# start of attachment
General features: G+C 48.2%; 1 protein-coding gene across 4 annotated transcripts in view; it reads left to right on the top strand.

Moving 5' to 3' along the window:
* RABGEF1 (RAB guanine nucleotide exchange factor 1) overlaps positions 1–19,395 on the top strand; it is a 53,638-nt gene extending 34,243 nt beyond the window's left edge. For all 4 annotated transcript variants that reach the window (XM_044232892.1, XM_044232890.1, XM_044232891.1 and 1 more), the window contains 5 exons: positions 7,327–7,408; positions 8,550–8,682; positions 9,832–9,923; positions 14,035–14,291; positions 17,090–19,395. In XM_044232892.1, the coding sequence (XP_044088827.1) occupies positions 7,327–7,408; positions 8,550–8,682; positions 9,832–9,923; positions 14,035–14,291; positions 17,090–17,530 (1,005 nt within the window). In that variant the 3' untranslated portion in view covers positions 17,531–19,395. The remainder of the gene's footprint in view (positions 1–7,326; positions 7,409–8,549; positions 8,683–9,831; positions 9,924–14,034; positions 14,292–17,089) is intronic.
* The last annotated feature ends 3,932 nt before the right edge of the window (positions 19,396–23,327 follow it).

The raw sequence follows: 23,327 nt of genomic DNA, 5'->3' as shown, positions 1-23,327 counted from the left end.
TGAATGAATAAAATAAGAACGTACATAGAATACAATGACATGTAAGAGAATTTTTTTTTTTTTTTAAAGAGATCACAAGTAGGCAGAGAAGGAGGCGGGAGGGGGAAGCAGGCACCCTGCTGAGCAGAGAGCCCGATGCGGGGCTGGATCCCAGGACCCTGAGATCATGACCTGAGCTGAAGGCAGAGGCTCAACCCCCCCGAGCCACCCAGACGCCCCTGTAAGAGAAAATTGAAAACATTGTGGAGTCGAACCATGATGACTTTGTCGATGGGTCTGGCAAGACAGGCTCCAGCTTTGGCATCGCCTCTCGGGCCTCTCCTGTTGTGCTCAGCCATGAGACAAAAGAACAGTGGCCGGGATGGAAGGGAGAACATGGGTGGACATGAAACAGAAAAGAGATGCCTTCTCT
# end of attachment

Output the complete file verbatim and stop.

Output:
General features: G+C 48.2%; 1 protein-coding gene across 4 annotated transcripts in view; it reads left to right on the top strand.

Moving 5' to 3' along the window:
* RABGEF1 (RAB guanine nucleotide exchange factor 1) overlaps positions 1–19,395 on the top strand; it is a 53,638-nt gene extending 34,243 nt beyond the window's left edge. For all 4 annotated transcript variants that reach the window (XM_044232892.1, XM_044232890.1, XM_044232891.1 and 1 more), the window contains 5 exons: positions 7,327–7,408; positions 8,550–8,682; positions 9,832–9,923; positions 14,035–14,291; positions 17,090–19,395. In XM_044232892.1, the coding sequence (XP_044088827.1) occupies positions 7,327–7,408; positions 8,550–8,682; positions 9,832–9,923; positions 14,035–14,291; positions 17,090–17,530 (1,005 nt within the window). In that variant the 3' untranslated portion in view covers positions 17,531–19,395. The remainder of the gene's footprint in view (positions 1–7,326; positions 7,409–8,549; positions 8,683–9,831; positions 9,924–14,034; positions 14,292–17,089) is intronic.
* The last annotated feature ends 3,932 nt before the right edge of the window (positions 19,396–23,327 follow it).

The raw sequence follows: 23,327 nt of genomic DNA, 5'->3' as shown, positions 1-23,327 counted from the left end.
TGAATGAATAAAATAAGAACGTACATAGAATACAATGACATGTAAGAGAATTTTTTTTTTTTTTTAAAGAGATCACAAGTAGGCAGAGAAGGAGGCGGGAGGGGGAAGCAGGCACCCTGCTGAGCAGAGAGCCCGATGCGGGGCTGGATCCCAGGACCCTGAGATCATGACCTGAGCTGAAGGCAGAGGCTCAACCCCCCCGAGCCACCCAGACGCCCCTGTAAGAGAAAATTGAAAACATTGTGGAGTCGAACCATGATGACTTTGTCGATGGGTCTGGCAAGACAGGCTCCAGCTTTGGCATCGCCTCTCGGGCCTCTCCTGTTGTGCTCAGCCATGAGACAAAAGAACAGTGGCCGGGATGGAAGGGAGAACATGGGTGGACATGAAACAGAAAAGAGATGCCTTCTCT